Pens Beat Isles, Lose Two Key Players to Open Series

Pittsburgh Penguins rookie Beau Bennett has a face that might look more at home in the lineup of the young New York Islanders. The clean-shaven, 21-year-old native of Gardena, California – nicknamed “Sunshine” by his teammates after a similarly blonde, California kid in Remember the Titans – joked that, while he’s just started growing out his hair, he’s been working on his playoff beard all season.

In a first-round matchup most notable for its heavy imbalance in playoff experience between the two clubs, however, it was the California kid who got the Penguins’ veteran-loaded lineup going. Just 3:30 into the contest, on the first NHL playoff shift of his career, Bennett fired a sharp-angle shot past goalie Evgeni Nabokov, the Islander whose 80 games represented his team’s most postseason experience by far.

“That’s something I work on quite a bit, that short-side shot,” said Bennett, who only learned he was going to crack the Penguins’ deep roster Wednesday morning. “Luckily, it went in the spot I wanted it to.”

“I don’t know if there were jitters, but it’s not the way we wanted to start,” said Islanders head coach Jack Capuano.

After that, the high-powered Penguins offense kept coming. Forward Pascal Dupuis scored two goals, defenseman Kris Letang and grinder Tanner Glass – matching his regular-season goal output – added the others, and forwards Evgeni Malkin, Jarome Iginla and Jussi Jokinen each contributed two assists en route to a 5-0 Penguins victory and 1-0 lead in the series.

“It was definitely good to get the team going right off the get-go,” Bennett said. “We shut them down from there on out and had some big goals from other guys. It really was exciting and got the confidence up a little bit, and that’s pretty big going forward.”

On the Islanders’ end, “I just thought that our execution was very poor tonight,” Capuano said. “When you don’t have the puck and you’re chasing the whole night, you’re not going to accomplish a whole lot. They worked harder than us and, this time of year, the teams that work harder win hockey games.”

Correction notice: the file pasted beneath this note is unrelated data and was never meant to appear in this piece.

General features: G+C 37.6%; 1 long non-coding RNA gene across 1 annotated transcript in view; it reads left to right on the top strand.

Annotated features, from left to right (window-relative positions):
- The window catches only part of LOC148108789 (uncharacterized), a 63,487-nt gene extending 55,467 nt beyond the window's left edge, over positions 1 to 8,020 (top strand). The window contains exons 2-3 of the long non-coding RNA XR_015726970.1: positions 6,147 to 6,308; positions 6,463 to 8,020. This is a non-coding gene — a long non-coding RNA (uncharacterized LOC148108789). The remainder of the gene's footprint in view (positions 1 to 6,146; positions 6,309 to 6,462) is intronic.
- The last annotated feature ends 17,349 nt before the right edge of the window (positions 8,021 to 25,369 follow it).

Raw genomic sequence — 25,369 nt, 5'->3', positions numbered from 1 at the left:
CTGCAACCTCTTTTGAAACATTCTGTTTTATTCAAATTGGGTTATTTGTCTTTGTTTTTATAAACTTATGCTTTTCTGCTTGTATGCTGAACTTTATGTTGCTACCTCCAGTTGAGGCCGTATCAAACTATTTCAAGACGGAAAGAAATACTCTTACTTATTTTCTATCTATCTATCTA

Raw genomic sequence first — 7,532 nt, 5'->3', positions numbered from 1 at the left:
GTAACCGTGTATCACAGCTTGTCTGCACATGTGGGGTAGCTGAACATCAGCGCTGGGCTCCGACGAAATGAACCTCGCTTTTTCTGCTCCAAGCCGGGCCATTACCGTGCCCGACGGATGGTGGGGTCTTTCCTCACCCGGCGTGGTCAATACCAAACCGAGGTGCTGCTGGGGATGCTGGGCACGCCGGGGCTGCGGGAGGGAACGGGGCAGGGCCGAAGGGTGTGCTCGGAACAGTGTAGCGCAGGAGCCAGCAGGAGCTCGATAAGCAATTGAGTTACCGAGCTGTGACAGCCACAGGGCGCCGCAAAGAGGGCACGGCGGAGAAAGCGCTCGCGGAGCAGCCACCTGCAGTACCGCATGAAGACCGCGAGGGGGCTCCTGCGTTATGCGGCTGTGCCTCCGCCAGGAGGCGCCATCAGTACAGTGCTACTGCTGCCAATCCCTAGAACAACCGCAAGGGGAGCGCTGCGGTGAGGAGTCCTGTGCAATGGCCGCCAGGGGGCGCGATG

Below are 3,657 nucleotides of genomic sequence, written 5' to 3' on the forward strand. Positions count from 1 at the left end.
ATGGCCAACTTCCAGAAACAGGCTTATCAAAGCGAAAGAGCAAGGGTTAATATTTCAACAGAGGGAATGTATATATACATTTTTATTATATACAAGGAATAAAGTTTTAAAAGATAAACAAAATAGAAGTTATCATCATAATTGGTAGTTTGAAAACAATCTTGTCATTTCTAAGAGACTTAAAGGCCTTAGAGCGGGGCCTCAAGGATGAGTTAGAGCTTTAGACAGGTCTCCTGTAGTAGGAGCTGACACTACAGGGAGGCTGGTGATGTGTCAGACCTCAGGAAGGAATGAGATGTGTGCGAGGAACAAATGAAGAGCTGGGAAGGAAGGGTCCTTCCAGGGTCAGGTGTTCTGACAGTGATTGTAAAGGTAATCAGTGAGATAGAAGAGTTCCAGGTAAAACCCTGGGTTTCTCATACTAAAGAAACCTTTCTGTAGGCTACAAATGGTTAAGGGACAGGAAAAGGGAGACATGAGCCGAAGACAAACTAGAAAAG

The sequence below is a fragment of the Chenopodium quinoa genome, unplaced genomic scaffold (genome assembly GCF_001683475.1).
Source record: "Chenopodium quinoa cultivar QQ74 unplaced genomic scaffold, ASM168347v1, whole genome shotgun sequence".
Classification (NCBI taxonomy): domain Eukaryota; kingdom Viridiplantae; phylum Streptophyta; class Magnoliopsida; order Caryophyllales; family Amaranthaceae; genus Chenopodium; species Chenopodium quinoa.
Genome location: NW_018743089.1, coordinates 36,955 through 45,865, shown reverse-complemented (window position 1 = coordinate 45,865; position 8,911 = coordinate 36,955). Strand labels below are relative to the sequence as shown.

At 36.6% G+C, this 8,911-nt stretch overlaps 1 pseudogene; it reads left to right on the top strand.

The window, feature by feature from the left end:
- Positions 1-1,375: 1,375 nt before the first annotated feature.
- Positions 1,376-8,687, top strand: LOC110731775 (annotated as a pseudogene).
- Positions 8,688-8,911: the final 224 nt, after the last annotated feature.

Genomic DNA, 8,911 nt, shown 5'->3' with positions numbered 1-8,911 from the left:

Pittsburgh goalie Marc-Andre Fleury stopped all 26 shots he faced to earn the shutout, while the Islanders’ Nabokov – rattled early in the game when he took a shot off his helmet – allowed four goals on 15 shots before being replaced by backup Kevin Poulin.

Fleury and the Penguins’ penalty kill shut down the Islanders’ dangerous power play in each of its four opportunities. “They do have a good power play, and guys were putting their bodies on the line, blocking shots,” Dupuis said. “And Flower was playing great for us. It obviously helps quite a bit on the penalty kill when your goalie’s hot like that.”

Pittsburgh also managed to hold John Tavares, New York’s biggest offensive threat, without a single shot on goal in more than 17 minutes of ice time.

“There’s other dangerous guys on their team but, certainly, that top line and Tavares is a guy we have to be very careful of, and [Brandon] Sutter’s line largely got the assignment to do that tonight,” said head coach Dan Bylsma. “I thought we did a good job tonight at both ends of the rink.”

The win was marred by injuries to two of the Penguins’ most important offensive players, James Neal and Jokinen, in a physical contest that saw a combined 77 hits thrown between the two teams. Neal was injured on a crushing hit by Travis Hamonic during a Pittsburgh power play to open the second period, while Jokinen was injured late in the game when Marty Reasoner kicked out his skate, sending him down on all fours.

The early injury to Neal meant that the Penguins were forced to shuffle their lines and special teams. Bennett, who started the game on the fourth line, quickly found himself playing alongside Malkin and Chris Kunitz on the top power play unit.

“We have a lot of depth on this team, so we’ve all got to be ready whenever we’re called upon,” Bennett said. “I got the call tonight, and I tried to take full advantage of it.”

“We play one way, and it doesn’t really matter who you play with on this team anyway,” Dupuis said. “Anybody you play with, you play with a great player.”

And, although the Penguins have no shortage of talented, experienced hockey players, they’re taking nothing for granted in a series many experts predicted to be as lopsided as the first game.

“Playoffs is playoffs; every game has its own [dynamic],” Dupuis said. “It’s one win. We definitely feel good about it, but we’ve just got to put this one behind us and get ready to work for the next one. They’ll definitely look at tapes and come out hard.”

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